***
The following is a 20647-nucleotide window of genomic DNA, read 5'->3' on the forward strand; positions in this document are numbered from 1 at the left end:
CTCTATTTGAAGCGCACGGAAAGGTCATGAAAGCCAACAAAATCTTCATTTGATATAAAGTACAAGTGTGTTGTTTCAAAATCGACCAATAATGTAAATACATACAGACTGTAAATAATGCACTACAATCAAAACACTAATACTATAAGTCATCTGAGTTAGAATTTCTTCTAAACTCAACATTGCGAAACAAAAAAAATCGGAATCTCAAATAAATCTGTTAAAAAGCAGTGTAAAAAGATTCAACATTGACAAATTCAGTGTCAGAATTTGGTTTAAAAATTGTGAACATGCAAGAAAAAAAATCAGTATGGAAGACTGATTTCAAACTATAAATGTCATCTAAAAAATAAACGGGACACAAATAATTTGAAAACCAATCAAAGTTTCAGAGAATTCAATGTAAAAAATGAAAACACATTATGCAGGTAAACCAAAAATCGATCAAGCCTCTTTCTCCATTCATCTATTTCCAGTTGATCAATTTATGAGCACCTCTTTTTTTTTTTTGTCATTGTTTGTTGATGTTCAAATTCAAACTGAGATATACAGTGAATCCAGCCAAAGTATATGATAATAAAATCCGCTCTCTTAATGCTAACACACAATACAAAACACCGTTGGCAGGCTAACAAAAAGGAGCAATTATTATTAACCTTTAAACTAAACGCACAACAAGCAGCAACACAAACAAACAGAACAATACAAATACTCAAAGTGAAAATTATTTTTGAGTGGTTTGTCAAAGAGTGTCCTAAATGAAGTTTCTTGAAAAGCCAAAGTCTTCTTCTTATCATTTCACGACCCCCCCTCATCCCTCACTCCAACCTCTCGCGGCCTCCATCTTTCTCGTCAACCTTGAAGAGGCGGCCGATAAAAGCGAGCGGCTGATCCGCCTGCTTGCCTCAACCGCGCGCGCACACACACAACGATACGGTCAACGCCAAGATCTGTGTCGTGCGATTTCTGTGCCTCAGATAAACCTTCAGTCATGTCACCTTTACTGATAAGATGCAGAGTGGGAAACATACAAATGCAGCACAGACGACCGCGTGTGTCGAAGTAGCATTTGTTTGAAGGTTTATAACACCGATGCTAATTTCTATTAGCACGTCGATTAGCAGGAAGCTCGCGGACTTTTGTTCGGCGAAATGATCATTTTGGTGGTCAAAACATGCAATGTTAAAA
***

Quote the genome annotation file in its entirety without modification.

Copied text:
The following is a 20647-nucleotide window of genomic DNA, read 5'->3' on the forward strand; positions in this document are numbered from 1 at the left end:
CTCTATTTGAAGCGCACGGAAAGGTCATGAAAGCCAACAAAATCTTCATTTGATATAAAGTACAAGTGTGTTGTTTCAAAATCGACCAATAATGTAAATACATACAGACTGTAAATAATGCACTACAATCAAAACACTAATACTATAAGTCATCTGAGTTAGAATTTCTTCTAAACTCAACATTGCGAAACAAAAAAAATCGGAATCTCAAATAAATCTGTTAAAAAGCAGTGTAAAAAGATTCAACATTGACAAATTCAGTGTCAGAATTTGGTTTAAAAATTGTGAACATGCAAGAAAAAAAATCAGTATGGAAGACTGATTTCAAACTATAAATGTCATCTAAAAAATAAACGGGACACAAATAATTTGAAAACCAATCAAAGTTTCAGAGAATTCAATGTAAAAAATGAAAACACATTATGCAGGTAAACCAAAAATCGATCAAGCCTCTTTCTCCATTCATCTATTTCCAGTTGATCAATTTATGAGCACCTCTTTTTTTTTTTTGTCATTGTTTGTTGATGTTCAAATTCAAACTGAGATATACAGTGAATCCAGCCAAAGTATATGATAATAAAATCCGCTCTCTTAATGCTAACACACAATACAAAACACCGTTGGCAGGCTAACAAAAAGGAGCAATTATTATTAACCTTTAAACTAAACGCACAACAAGCAGCAACACAAACAAACAGAACAATACAAATACTCAAAGTGAAAATTATTTTTGAGTGGTTTGTCAAAGAGTGTCCTAAATGAAGTTTCTTGAAAAGCCAAAGTCTTCTTCTTATCATTTCACGACCCCCCCTCATCCCTCACTCCAACCTCTCGCGGCCTCCATCTTTCTCGTCAACCTTGAAGAGGCGGCCGATAAAAGCGAGCGGCTGATCCGCCTGCTTGCCTCAACCGCGCGCGCACACACACAACGATACGGTCAACGCCAAGATCTGTGTCGTGCGATTTCTGTGCCTCAGATAAACCTTCAGTCATGTCACCTTTACTGATAAGATGCAGAGTGGGAAACATACAAATGCAGCACAGACGACCGCGTGTGTCGAAGTAGCATTTGTTTGAAGGTTTATAACACCGATGCTAATTTCTATTAGCACGTCGATTAGCAGGAAGCTCGCGGACTTTTGTTCGGCGAAATGATCATTTTGGTGGTCAAAACATGCAATGTTAAAA